The World Health Organization (WHO) defines sexual health as the “state of physical, mental and social well-being in relation to sexuality; it is not merely the absence of disease, dysfunction or infirmity.1” It further states that “sexual health requires a positive attitude and respectful approach to sexuality and sexual relationships, as well as the possibility of having pleasurable and safe sexual experiences, free of coercion, discrimination and violence.1” Although the Centers for Disease Control and Prevention (CDC) has recently made improvements in sexual health a key priority, sparse data on the current state of sexual health in United States exist.2 Current data on the state of sexual health in the United States are vital to ensure success in reaching the goals of CDC’s sexual health promotion mission.
Sexually transmitted infections are associated with increased risk of poor birth and reproductive health outcomes3–9 as well as increased risk of HIV transmission and acquisition.10–12 However, a sexually transmitted disease (STD) diagnosis may also have large impacts on sexual health and overall quality of life. Given the fact that there an estimated 19 million new STD infections annually,13 the impact of an STD diagnosis on sexual health may represent a large amount of avoidable morbidity. These issues have almost exclusively been examined in the context of infection with human papillomavirus (HPV)14–18 and herpes simplex virus (HSV).19–21 Sexual health is often studied in the context of reproductive and gynecologic conditions, and we are not aware of data on broader examinations of sexual health.22–25 Given this deficiency, it is difficult for programs to develop a holistic approach to improving sexual health that is data-driven and evaluable.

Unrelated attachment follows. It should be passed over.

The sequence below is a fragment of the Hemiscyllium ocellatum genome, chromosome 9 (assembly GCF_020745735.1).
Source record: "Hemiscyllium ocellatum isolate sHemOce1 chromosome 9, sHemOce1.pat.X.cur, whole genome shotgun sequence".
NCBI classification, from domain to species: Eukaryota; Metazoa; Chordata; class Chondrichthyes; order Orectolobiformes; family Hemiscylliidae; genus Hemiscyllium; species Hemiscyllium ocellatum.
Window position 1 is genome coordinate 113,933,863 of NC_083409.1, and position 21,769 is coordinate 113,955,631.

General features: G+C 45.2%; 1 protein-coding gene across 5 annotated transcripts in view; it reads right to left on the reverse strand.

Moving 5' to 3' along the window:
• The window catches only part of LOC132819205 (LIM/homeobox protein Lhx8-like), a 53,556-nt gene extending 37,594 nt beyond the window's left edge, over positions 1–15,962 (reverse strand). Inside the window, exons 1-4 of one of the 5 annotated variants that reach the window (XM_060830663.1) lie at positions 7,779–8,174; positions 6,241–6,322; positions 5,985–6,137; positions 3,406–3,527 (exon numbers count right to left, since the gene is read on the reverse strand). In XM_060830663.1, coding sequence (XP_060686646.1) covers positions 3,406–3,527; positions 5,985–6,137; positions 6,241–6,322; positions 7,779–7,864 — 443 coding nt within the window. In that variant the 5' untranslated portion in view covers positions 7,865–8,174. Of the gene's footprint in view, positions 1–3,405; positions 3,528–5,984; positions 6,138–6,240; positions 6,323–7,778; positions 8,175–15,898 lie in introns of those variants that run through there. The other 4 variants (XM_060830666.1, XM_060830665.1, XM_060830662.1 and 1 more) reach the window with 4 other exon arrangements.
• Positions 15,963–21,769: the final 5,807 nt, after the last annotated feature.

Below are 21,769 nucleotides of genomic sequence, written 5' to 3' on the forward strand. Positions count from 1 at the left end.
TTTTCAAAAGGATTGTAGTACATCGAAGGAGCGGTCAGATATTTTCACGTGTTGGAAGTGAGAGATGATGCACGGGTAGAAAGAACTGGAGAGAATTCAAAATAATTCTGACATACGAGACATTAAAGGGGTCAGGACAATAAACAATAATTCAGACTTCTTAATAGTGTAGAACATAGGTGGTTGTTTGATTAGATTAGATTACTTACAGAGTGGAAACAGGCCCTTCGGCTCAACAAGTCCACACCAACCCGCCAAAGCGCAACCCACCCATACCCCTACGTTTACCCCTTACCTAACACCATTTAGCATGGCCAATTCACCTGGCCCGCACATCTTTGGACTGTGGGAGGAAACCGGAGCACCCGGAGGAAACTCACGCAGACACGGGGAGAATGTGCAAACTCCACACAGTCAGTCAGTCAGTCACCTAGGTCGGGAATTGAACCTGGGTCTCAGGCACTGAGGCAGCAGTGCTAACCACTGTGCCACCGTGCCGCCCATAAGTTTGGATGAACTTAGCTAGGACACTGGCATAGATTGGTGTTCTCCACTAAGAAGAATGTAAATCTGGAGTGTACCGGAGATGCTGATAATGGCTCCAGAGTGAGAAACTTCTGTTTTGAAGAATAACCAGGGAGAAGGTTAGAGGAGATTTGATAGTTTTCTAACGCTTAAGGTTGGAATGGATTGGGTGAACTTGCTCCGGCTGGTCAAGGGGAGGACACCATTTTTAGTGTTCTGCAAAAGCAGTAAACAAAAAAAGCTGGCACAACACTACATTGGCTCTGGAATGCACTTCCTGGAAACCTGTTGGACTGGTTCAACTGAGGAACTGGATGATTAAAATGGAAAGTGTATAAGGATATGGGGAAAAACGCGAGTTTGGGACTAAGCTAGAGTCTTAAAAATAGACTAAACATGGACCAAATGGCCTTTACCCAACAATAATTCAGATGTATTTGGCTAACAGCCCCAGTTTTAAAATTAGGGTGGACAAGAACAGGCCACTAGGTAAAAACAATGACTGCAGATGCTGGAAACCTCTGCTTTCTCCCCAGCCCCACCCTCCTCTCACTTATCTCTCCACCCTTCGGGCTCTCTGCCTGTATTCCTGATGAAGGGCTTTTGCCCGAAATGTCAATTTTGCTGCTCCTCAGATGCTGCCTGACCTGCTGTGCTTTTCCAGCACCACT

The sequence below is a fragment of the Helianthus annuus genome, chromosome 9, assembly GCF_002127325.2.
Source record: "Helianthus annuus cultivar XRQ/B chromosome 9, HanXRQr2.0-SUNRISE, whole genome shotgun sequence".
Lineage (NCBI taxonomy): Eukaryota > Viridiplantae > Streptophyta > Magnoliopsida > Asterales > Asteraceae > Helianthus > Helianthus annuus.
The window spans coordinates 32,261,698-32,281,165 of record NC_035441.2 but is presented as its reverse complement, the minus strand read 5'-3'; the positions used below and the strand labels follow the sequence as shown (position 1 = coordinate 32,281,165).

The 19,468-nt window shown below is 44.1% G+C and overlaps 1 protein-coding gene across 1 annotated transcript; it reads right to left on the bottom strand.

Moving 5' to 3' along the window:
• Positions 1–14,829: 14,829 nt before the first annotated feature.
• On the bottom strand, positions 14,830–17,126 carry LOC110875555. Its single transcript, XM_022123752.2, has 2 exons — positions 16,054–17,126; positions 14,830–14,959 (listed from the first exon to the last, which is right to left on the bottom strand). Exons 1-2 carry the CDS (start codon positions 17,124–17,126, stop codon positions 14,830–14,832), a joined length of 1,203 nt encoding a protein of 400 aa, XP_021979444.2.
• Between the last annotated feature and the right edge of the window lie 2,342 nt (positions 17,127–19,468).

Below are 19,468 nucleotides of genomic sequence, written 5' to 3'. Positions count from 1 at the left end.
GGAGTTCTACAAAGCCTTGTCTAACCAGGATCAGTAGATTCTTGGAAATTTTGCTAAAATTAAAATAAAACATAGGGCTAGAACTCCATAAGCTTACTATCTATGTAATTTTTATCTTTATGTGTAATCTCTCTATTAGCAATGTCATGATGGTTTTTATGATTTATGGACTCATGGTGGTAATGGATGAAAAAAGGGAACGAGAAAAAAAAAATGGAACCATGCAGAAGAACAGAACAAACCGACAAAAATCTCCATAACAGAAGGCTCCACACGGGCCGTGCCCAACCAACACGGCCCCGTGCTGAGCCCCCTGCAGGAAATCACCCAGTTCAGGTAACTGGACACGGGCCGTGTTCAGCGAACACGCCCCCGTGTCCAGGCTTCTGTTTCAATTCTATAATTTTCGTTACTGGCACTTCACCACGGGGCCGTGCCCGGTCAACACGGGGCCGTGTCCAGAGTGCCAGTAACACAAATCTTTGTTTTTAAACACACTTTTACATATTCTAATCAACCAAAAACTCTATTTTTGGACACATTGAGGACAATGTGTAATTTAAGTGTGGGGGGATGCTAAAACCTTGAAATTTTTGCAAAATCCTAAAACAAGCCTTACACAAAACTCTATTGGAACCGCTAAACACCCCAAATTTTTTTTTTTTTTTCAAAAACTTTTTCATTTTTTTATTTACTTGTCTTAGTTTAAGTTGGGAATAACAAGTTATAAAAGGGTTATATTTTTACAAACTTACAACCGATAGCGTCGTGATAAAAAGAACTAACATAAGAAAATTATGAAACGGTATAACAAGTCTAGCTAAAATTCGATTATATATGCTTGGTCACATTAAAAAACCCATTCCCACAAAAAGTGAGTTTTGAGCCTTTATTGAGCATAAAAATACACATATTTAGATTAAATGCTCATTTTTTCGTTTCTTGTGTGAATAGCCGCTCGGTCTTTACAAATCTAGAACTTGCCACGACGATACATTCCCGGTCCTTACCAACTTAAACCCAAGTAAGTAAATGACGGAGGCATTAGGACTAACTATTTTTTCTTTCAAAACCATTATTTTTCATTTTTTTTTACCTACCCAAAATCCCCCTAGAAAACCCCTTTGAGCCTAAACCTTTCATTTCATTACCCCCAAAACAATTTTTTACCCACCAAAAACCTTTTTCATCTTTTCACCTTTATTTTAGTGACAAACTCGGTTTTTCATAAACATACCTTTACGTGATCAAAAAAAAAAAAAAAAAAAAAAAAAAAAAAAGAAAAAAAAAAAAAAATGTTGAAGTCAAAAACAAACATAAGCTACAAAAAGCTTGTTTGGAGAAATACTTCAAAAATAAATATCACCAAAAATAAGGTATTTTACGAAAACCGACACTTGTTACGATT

The objective of this study was to describe sexual health measures of women seeking care at our STD clinic and whether reported differences in sexual health were seen based on whether the woman was experiencing symptoms of an STD or was diagnosed as having a STD at that visit.
A survey of women seeking care at San Francisco City Clinic, the only municipal STD clinic in San Francisco, was conducted between January 25, 2010, and June 15, 2010. A convenience sample of English-speaking women aged at least 15 years seeking clinic services during this period were offered the questionnaire during clinic registration. If a woman declined or was not offered the questionnaire, this was not recorded. Because women were offered the questionnaire at registration, those who had multiple visits during the study period may have completed the questionnaire multiple times. Because individual risk and quality of life measures could change throughout the period, we did not limit the results to the first survey completed. Questionnaires contained the chart number and date of visit but no other identifying information. Records were then matched on these variables with the electronic clinic database to determine basic demographics, reason for visit, whether the woman was symptomatic at visit, if the woman had a history of an STD, and if the woman was diagnosed as having an STD at that visit. Symptomatic status was based on both self-report and clinician findings at the visit; history of STD was based on previous reports of a reportable condition or diagnosis at the clinic. Sexually transmitted disease included in the analysis were chlamydia, gonorrhea, syphilis, bacterial vaginosis (BV), trichomoniasis, and pelvic inflammatory disease (PID). Registration staff explained that the survey was confidential but not anonymous and that participation was voluntary.